Did you know that 28 January was Data Privacy & Protection Day? It marks the anniversary of the first European Data Privacy Directive signed in 1981. Now more than 45 European countries, as well as Canada, India and the US, use the day to promote data privacy and protection best practices.
With such a lot happening around privacy and data protection — particularly in Europe with the EU General Data Protection Regulation (EU GDPR) — I thought it would be a good opportunity to blog about it – according to a Blog by RS2.
We live in data-driven times
From mobile phone signals to social media sites, payments to the Internet of Things (IoT), we create around 2.5 quintillion bytes of data every day. So much so, IBM estimates that 90 percent of the data in the world has been created in the last two years.
Maybe it is this very data explosion that has contributed to changing views on privacy. This and the free-to-serve internet model and old economics of data. “I have read and agree to the terms” is probably the biggest lie on the web. You know from your own experience. How long does it take you to tick the box to agree?
If it’s more than ten seconds, you’re probably in the minority. A quick Google search reveals that in reality, it would take 76 days to read all the privacy policies an average internet user encounters in a year. Maybe this is part of the problem.
When we tick to accept the terms, what are we actually agreeing to? Well, being tracked across other websites. Not being allowed to leave the service. Having to accept changes to the terms at any time without prior notice. Having our personal data shared with other parties. It’s more than a little concerning.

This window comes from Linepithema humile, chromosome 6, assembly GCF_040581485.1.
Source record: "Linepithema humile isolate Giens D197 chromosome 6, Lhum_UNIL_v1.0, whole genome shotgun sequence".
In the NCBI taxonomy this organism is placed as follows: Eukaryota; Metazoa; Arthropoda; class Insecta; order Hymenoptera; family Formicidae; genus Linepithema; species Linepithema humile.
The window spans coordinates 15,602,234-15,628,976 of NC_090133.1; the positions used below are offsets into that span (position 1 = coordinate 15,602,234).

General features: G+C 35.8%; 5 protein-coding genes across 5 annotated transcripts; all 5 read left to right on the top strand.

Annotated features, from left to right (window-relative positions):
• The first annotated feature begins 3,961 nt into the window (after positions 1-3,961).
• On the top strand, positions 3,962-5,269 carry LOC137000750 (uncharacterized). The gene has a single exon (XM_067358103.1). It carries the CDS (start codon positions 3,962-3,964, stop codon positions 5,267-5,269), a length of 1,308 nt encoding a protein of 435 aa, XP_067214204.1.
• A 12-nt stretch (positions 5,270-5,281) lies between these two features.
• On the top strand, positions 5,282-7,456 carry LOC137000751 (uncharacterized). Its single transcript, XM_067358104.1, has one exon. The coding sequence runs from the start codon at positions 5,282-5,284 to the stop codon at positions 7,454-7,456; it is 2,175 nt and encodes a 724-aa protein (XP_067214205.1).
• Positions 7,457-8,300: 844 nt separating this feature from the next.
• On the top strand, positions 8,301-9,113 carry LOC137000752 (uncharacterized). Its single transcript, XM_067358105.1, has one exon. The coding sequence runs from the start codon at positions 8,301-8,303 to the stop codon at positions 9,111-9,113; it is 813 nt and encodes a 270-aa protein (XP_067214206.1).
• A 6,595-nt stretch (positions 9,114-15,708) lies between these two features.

The future starts today
At the same time, there is growing awareness that privacy and data protection is just as important now in the new data age, if not more so than in the past. Enter the EU GDPR, the most significant change to data protection legislation in Europe in 20 years.
The EU GDPR comes into force on 25 May 2018, yet is already casting its shadow forward. The Regulation facilitates opportunities for data use and sharing. However, there are also risks for those who misuse or lose data, with breach notification requirements and fines of up to €20 million or four percent of global annual turnover.
We are on the cusp of a change around data stewardship. The idea of empowering customers to get more out of their own data is coming to the fore. We see this in the EU GDPR but also in the PSD2 with regard to access to account data.
Old notions of data being a zero-sum gain — customers having to lose out for business to benefit — are being aged out. Customers will be willing to exchange their data if they know what will be done with it and what they get in return. There is a huge innovation opportunity in turning privacy and data protection into a positive-sum gain.
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